Résumé – A summing up a summary –
What is the main purpose of the resume or CV?
Essentially it is a sales tool for applicants to put forward their strongest case as to why they are the best for the position.
You are competing against many others applicants so first impressions count. Your resume and covering application letter has to stand out because it not only creates the first impression, but tells them how well you fit their job.
A résumé is a concise account of your experience, education, interests and job-related skills. This information helps an employer to determine if you meet the requirements for the job, and/or what you have to offer.
You have 30 seconds to impress either the recruiter or the employer!
So what do Employers want???
Put yourself in their shoes. Imagine you are the hiring Manager of the your dream company who has to fill a Graduate position.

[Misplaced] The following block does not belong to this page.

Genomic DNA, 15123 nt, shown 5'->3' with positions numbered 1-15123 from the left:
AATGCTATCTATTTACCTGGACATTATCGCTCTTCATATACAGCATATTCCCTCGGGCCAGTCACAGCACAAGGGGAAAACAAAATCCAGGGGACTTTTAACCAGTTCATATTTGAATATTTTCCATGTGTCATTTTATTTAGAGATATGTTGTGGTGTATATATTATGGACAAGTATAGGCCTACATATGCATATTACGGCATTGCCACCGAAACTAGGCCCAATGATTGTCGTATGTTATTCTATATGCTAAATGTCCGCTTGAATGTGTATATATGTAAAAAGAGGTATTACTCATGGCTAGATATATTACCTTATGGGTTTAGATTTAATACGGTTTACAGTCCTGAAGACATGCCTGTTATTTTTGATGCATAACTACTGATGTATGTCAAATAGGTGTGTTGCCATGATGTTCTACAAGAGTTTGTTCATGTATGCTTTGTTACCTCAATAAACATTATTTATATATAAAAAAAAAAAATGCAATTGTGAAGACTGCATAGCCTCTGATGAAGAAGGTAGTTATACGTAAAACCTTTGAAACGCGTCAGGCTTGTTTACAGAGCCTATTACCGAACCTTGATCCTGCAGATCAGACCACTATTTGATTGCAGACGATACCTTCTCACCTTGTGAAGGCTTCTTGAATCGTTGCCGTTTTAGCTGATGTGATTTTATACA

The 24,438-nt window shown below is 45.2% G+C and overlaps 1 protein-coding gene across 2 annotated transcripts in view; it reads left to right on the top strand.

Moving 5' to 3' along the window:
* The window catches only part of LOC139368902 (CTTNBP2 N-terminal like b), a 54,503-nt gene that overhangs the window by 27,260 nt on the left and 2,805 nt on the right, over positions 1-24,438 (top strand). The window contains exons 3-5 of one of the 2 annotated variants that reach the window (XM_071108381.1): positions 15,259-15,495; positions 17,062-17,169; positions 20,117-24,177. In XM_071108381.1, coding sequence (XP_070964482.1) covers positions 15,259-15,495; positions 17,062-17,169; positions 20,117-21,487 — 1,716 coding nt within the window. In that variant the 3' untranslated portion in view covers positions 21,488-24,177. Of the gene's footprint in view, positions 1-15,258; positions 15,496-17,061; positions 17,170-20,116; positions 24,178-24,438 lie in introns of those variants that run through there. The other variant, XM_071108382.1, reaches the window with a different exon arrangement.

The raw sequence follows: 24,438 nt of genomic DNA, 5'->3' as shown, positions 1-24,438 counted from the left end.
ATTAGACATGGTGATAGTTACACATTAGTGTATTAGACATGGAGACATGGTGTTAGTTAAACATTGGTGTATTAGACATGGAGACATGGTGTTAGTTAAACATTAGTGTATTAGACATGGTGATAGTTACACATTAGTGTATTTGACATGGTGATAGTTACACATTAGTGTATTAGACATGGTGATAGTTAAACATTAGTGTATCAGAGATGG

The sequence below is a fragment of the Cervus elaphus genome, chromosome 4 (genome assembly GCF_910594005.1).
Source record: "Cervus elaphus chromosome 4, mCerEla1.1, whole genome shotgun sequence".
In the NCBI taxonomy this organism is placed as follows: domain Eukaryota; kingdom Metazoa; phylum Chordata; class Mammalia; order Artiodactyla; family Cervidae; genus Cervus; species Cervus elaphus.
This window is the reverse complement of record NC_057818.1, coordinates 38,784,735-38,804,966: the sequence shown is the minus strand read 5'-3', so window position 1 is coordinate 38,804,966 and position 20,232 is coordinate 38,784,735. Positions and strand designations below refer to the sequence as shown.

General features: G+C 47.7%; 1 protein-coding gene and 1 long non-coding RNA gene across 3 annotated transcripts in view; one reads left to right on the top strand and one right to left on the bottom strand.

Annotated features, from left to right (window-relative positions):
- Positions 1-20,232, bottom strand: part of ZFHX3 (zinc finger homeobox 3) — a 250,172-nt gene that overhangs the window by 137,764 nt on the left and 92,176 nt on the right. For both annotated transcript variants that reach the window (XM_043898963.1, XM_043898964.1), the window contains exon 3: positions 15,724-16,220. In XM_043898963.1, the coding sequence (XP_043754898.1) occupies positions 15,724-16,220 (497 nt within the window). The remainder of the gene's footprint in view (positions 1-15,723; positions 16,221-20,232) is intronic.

How would you go about selecting the right person?
As an Employer you would need to:
– Identify what is required for the position
– Write an advertisement to fit this requirement
– Write a job description and a person specification
– Shortlist and interview
– Ensure person selected fits the requirements specified
– When writing your résumé and particularly your application letter put yourself in the shoes of the employer and always ensure that you address the requirements.
If you lack exact experience or it is your first job, a potential employer may well be swayed by a show of enthusiasm, high values, flexibility and self-motivation to give you a fair go. Skills are much easier to teach than attitudes.
When an Employer is reading a resume and covering letter they generally look for proof that applicant has:
– Other interests
– Appropriate attitudes and values
– Leadership potential
– Decision making ability
– Organisational skills
– Effective communication skills
And most importantly, a proven track record of achievements!
Later, at the interview stage they try to confirm this before making their final choice. Try to keep these elements in mind when writing both your resume and your covering letter.